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Forecasts of Future Spending



Several government agencies publish regular forecasts of future government spending, including the Congressional Budget Office and the Medicare and Social Security Trustees.

CBO: Long-term Outlook for Federal Spending

Health care costs will increase from 6 percent to 13 percent of GDP

Chart 2.91: CBO Estimate - Federal Spending

The Congressional Budget Office Long-term Budget Outlook released in July 2015 projects the trends in the major federal spending programs, based on current program rules, and projects the likely spending out to 2088.

The outlook is fairly clear. Social Security will expand from a spending level of 5 percent of GDP today to about 6 percent by 2028.

But Medicare and Medicaid, the two big federal health care programs, will expand from 5 percent at present to breach 10 percent of GDP by 2053.

The CBO assumes that other programs, except interest on the national debt, will decrease due to the pressure of health care spending from the current 9.4 percent of GDP to 6.5 percent of GDP by 2050. Interest expense will increase from 1.3 percent of GDP to 5.6 percent of GDP by 2050.


Medicare Trustees Report

Medicare will cost about 6 percent of GDP by the middle of the 21st century.

Chart 2.92: Medicare Trustees Report

Every year the Center for Medicare & Medicaid Services publishes a Medicare Trustees Report. The latest report was published on July 22, 2015.

The 2015 trustees report shows that Medicare cost in 2014 about 1.52 percent of GDP for the Part A Hospital Insurance, 1.54 percent of GDP for the Part B Supplementary Medical Insurance and 0.48 percent of GDP for the Part D drug benefit.

Over the last couple of years Medicare costs have remained steady at about 3.54 percent of GDP. But then costs are expected to increase, breaching 4 percent of GDP by 2023 and 5 percent of GDP by 2030. By the 2190s Medicare is expected to cost about 6 percent of GDP.

Social Security OASDI Trustees Report

Social Security will cost over 6 percent of GDP by 2030.

Chart 2.93: OASDI Trustees Report

Every year the Social Security Administration publishes an OASDI Trustees Report. The latest report was published on July 22, 2015.

The 2015 trustees report shows that Social Security’s two main programs, the Old Age and Survivor Insurance (OASI) program and the Disability Insurance (DI) program cost 4.98 percent of GDP between them in 2015. The OASI program cost 4.16 percent of GDP and the DI program cost 0.82 percent of GDP.

Over the years since the Crash of 2008 Social Security costs have increased sharply as a percent of GDP. OASI has gone from 3.34 percent of GDP in 2005 to 4.06 percent of GDP in 2014; DI has gone from 0.66 percent of GDP in 2005 to a peak of 0.86 percent of GDP in 2012.

In the medium term Social Security costs are forecast to increase to 6 percent of GDP by 2035 and peak at nearly 6.2 percent of GDP by 2035. But then it will start to decline down to just below 6 percent of GDP by 2050. OASI will be the main driver, hitting 5.1 percent of GDP in 2030 and peaking at 5.28 percent of GDP in 2040. DI costs are expected to decline slowly from 0.84 percent of GDP in 2014 to 0.75 percent of GDP in the mid 2030s.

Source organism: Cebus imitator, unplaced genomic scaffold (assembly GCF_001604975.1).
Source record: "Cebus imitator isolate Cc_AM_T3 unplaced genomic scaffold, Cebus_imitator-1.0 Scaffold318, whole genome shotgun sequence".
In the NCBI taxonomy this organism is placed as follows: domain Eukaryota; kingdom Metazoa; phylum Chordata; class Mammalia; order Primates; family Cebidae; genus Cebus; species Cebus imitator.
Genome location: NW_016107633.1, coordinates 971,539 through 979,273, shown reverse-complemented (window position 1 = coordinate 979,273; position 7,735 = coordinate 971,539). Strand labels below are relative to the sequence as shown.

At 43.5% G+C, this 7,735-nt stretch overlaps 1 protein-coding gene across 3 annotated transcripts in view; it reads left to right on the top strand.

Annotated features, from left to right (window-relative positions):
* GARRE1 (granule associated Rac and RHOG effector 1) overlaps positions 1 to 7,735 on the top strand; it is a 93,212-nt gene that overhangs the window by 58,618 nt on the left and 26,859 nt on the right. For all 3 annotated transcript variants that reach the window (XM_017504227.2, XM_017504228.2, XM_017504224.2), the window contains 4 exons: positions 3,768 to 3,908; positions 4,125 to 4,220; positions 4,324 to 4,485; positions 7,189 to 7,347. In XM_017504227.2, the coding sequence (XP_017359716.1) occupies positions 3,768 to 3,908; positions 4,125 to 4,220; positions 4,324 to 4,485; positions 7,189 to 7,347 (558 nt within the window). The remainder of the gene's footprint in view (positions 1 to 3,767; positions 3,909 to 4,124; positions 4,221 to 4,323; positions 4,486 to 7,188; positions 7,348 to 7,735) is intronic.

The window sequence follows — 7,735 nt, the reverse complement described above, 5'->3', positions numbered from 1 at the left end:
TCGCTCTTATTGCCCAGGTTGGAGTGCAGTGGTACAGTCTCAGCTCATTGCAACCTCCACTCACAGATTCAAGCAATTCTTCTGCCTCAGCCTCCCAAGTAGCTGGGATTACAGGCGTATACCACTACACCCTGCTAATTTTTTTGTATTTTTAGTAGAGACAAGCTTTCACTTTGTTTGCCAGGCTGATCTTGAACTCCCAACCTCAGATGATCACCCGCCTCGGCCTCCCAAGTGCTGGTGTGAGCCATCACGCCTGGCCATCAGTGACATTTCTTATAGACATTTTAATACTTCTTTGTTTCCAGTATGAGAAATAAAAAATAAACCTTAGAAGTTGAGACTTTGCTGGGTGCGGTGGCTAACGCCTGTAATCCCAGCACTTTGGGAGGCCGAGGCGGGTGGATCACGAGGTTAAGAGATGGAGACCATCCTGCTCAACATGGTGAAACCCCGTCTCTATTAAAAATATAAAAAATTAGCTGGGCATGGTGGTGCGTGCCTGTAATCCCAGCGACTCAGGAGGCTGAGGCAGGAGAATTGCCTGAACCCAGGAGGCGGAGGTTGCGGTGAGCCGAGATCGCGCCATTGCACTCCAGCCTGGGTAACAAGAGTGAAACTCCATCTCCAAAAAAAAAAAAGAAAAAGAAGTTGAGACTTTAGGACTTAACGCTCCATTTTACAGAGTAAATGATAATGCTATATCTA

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Spending Data Sources

Spending data is from official government sources.

Gross Domestic Product data comes from US Bureau of Economic Analysis and measuringworth.com.

Detailed table of spending data sources here.

Federal spending data begins in 1792.

State and local spending data begins in 1890.

State and local spending data for individual states begins in 1957.

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Next Data Update

> State GDP CY14

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Data Source

Source: CBO Long-Term Budget Outlook .

> data sources for other years
> data update schedule.

Gross State Product Update for 2015

The US Bureau of Economic Analysis (BEA) released its Gross State Product (GSP) data for 2015 on June 14, 2016.

Usgovernmentspending.com has updated its individual state GSPs for 2015 and projected nominal and real GSP through 2020 for each state using the projected national GDP numbers from Table 10.1 in the Historical Tables for the Federal FY2016 Budget and the historical GDP data series from the BEA as a baseline.

As before we have projected individual state GSPs out to 2021 by applying a factor to reflect each state's deviation from the national growth rate. (E.g. In 2014 the national real GDP expanded by 2.4 percent. But North Dakota grew by 6.3 percent, a deviation of nearly 4 percent. The deviation is reduced by 40 percent for each year after 2014, making the assumption that each state will slowly revert to the national norm.)

Usgovernmentspending.com displays individual state data going back to 1957, but BEA has nominal GSP data going back to only 1963, and real GSP data going back to 1987.  Also the 1987-1997 real GSP data is in 1997 dollars, not 2009 dollars like the 1997-present data, and the pre-1997 data is based on a different model than post 1997 data.  For the pre-1997 data we have factored it to remove any "bumps" over the 1997 transition.

Because usgovernmentspending.com needs GSP data to provide e.g., spending as a percent of GDP, we have extended the two BEA GSP data series back to 1957.  We have assumed that the rate of change of GSP prior to 1963 is the same as the national GDP and we have assumed that the rate of change of real GSP prior to 1987 is the same as the nation real GDP growth rate.

Click here to view a complete list of US states and their 2015 GSP growth rates.

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